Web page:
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A study on the relationship between mass concentrations, chemistry and number size distribution of urban fine aerosols in Milan, Barcelona and London

AuthorsRodríguez, S.; Querol, Xavier; Alastuey, Andrés; Gemelli, V.
Issue Date2007
PublisherEuropean Geosciences Union
CitationAtmospheric Chemistry and Physics 7(9): 2151-2445 (2007)
AbstractA physicochemical characterization, including aerosol number size distribution, chemical composition and mass concentrations, of the urban fine aerosol captured in Milan, Barcelona and London is presented in this article. The objective is to obtain a comprehensive picture of the microphysical processes involved in aerosol dynamics during the: 1) regular evolution of the urban aerosol (daily, weekly and seasonal basis) and in the day-to-day variations (from clean-air to pollution-events), and 2) the link between "aerosol chemistry and mass concentrations" with the "number size distribution". The mass concentrations of the fine PM2.5 aerosol exhibit a high correlation with the number concentration of >100 nm particles N>100 (nm) ("accumulation mode particles") which only account for <20% of the total number concentration N of fine aerosols; but do not correlate with the number of <100 nm particles ("ultrafine particles"), which accounts for >80% of fine particles number concentration. Organic matter and black-carbon are the only aerosol components showing a significant correlation with the ultrafine particles, attributed to vehicles exhausts emissions; whereas ammonium-nitrate, ammonium-sulphate and also organic matter and black-carbon correlate with N>100 (nm) and attributed to condensation mechanisms, other particle growth processes and some primary emissions. Time series of the aerosol DpN diameter (dN/dlogD mode), mass PM2.5 concentrations and number N>100 (nm) concentrations exhibit correlated day-to-day variations, which point to a significant involvement of condensation of semi-volatile compounds during urban pollution events. This agrees with the observation that ammonium-nitrate is the component exhibiting the highest increases from mid-to-high pollution episodes, when the highest DpN increases are observed. The results indicates that "fine PM2.5 particles urban pollution events" tend to occur when condensation processes have made particles grow large enough to produce significant number concentrations of N>100 (nm) ("accumulation mode particles"). In contrast, because the low contribution of ultrafine particles to the fine aerosol mass concentrations, high "ultrafine particles N<100(nm) events" frequently occurs under low PM2.5 conditions. The results of this study demonstrate that vehicles exhausts emissions are strongly involved in this ultrafine particles aerosol pollution.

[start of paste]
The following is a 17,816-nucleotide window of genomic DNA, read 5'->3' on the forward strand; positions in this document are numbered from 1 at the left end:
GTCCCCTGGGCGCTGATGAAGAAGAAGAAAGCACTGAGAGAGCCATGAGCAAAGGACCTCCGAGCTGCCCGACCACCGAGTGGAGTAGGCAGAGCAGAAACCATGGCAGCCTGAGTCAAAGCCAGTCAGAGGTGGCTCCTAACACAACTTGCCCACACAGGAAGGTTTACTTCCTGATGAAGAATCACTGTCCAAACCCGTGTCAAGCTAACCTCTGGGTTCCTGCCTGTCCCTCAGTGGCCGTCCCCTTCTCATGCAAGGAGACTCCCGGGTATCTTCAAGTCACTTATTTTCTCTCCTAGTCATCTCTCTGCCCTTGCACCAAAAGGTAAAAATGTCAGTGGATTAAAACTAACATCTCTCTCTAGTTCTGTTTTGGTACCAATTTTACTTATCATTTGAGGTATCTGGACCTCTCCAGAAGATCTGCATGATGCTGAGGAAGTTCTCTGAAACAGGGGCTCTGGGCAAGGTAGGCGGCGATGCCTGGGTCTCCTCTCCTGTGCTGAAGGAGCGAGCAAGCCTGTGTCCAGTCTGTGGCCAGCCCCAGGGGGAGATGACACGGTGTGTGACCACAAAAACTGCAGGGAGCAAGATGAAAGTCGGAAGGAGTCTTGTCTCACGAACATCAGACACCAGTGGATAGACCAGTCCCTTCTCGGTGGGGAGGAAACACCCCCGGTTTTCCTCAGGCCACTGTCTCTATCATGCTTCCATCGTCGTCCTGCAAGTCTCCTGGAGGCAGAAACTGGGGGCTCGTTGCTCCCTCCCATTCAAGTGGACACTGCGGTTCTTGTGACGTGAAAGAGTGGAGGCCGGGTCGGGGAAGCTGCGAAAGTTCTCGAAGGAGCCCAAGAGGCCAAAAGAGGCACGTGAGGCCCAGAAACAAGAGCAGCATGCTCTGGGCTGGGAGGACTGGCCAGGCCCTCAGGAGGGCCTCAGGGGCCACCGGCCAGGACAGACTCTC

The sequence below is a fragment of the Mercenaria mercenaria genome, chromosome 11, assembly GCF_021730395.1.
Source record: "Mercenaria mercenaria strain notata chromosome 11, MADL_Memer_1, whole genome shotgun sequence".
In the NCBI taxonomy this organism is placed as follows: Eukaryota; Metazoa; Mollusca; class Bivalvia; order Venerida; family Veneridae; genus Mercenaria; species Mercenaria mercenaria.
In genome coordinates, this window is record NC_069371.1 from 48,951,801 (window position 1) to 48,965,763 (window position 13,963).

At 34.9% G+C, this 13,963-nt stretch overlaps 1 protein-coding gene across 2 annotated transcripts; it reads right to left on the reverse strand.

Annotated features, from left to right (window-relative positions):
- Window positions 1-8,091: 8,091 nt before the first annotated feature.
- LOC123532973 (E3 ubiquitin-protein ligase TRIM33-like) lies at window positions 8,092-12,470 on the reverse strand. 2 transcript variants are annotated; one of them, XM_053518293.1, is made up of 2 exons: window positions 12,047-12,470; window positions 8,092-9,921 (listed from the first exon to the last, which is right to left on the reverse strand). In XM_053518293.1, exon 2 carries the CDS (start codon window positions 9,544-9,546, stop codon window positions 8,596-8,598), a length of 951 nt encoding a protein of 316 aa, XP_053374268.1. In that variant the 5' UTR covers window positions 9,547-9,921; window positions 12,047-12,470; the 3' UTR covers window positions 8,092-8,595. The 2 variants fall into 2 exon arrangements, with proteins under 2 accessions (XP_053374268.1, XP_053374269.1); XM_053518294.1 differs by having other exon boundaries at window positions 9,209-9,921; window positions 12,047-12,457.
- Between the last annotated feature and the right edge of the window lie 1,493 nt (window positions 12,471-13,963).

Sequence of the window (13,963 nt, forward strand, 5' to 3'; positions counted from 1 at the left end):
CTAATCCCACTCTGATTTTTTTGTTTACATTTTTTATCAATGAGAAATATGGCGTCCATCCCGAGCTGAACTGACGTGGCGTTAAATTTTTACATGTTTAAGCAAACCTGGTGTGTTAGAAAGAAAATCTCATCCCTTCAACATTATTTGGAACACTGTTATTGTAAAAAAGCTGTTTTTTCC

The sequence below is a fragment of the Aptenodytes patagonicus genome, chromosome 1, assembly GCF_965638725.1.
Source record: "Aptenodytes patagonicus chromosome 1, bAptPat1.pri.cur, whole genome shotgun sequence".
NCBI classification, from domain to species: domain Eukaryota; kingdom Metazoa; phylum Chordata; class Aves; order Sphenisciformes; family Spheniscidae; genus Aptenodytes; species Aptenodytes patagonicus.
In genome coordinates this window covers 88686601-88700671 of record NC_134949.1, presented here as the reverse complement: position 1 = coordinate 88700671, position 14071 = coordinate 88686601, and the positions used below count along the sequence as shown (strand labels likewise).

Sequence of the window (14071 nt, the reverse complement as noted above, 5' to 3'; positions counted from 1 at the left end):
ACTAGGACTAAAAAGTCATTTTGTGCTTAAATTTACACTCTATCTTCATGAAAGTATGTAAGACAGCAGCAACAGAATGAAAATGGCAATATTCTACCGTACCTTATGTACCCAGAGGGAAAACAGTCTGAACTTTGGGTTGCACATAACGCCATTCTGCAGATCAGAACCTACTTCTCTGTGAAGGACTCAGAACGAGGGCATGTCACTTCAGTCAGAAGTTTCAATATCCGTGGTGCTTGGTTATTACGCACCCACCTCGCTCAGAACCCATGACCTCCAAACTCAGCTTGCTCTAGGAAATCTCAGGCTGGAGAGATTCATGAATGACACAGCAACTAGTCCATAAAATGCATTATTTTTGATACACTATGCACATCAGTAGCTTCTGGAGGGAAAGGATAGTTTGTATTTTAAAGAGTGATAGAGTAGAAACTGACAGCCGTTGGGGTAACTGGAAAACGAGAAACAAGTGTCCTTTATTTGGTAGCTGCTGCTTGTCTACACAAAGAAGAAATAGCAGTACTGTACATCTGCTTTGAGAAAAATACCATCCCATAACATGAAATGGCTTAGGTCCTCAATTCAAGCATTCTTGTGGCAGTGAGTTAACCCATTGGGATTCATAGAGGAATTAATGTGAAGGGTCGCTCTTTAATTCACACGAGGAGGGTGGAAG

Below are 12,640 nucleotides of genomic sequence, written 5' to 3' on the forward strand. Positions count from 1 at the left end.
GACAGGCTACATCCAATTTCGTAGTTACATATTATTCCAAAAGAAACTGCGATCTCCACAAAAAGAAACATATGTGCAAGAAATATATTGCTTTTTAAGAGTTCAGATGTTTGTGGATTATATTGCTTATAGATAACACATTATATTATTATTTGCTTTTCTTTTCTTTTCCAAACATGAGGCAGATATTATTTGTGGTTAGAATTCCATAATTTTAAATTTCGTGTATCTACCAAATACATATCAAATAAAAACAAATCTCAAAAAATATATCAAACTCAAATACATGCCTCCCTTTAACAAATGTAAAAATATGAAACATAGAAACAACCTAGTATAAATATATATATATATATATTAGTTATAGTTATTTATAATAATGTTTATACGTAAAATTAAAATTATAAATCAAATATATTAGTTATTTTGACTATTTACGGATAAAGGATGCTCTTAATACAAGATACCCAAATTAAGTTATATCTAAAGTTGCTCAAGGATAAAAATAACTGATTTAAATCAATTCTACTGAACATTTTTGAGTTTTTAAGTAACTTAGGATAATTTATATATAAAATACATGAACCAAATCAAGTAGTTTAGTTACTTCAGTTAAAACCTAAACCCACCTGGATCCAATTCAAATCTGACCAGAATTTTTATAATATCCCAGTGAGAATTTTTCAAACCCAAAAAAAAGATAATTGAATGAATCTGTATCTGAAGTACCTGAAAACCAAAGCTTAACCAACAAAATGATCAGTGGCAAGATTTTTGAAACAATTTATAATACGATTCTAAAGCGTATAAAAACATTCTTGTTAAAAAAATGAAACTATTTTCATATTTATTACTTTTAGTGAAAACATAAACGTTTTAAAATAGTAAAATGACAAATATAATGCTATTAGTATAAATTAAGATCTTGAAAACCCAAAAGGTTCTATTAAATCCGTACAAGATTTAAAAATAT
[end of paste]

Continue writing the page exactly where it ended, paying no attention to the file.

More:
DescriptionRodríguez, S. et al.
Publisher version (URL)http://www.atmos-chem-phys.net/7/2217/2007/acp-7-2217-2007.pdf
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